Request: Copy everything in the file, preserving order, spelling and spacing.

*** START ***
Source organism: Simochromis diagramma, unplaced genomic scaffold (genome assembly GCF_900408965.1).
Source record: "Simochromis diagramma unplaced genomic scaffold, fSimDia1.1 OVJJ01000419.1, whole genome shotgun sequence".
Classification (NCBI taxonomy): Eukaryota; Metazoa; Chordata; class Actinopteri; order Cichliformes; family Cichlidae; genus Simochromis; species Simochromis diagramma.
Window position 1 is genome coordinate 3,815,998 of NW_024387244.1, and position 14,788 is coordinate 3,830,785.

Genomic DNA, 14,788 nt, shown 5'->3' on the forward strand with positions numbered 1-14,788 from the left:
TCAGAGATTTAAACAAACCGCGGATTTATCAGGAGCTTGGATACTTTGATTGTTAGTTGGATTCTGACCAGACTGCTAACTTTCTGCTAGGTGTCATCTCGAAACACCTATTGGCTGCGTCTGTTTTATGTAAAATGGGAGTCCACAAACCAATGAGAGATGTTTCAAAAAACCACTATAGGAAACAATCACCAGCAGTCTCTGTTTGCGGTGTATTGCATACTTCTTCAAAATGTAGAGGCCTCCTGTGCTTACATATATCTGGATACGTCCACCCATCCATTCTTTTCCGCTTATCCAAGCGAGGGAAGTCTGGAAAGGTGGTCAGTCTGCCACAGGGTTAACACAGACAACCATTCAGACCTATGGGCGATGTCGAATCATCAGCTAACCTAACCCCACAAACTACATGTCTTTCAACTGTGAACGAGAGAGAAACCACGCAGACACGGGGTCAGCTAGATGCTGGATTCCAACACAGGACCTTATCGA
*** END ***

Source organism: Simochromis diagramma, unplaced genomic scaffold (genome assembly GCF_900408965.1).
Source record: "Simochromis diagramma unplaced genomic scaffold, fSimDia1.1 OVJJ01000419.1, whole genome shotgun sequence".
Classification (NCBI taxonomy): Eukaryota; Metazoa; Chordata; class Actinopteri; order Cichliformes; family Cichlidae; genus Simochromis; species Simochromis diagramma.
Window position 1 is genome coordinate 3,815,998 of NW_024387244.1, and position 14,788 is coordinate 3,830,785.

Genomic DNA, 14,788 nt, shown 5'->3' on the forward strand with positions numbered 1-14,788 from the left:
TCAGAGATTTAAACAAACCGCGGATTTATCAGGAGCTTGGATACTTTGATTGTTAGTTGGATTCTGACCAGACTGCTAACTTTCTGCTAGGTGTCATCTCGAAACACCTATTGGCTGCGTCTGTTTTATGTAAAATGGGAGTCCACAAACCAATGAGAGATGTTTCAAAAAACCACTATAGGAAACAATCACCAGCAGTCTCTGTTTGCGGTGTATTGCATACTTCTTCAAAATGTAGAGGCCTCCTGTGCTTACATATATCTGGATACGTCCACCCATCCATTCTTTTCCGCTTATCCAAGCGAGGGAAGTCTGGAAAGGTGGTCAGTCTGCCACAGGGTTAACACAGACAACCATTCAGACCTATGGGCGATGTCGAATCATCAGCTAACCTAACCCCACAAACTACATGTCTTTCAACTGTGAACGAGAGAGAAACCACGCAGACACGGGGTCAGCTAGATGCTGGATTCCAACACAGGACCTTATCGA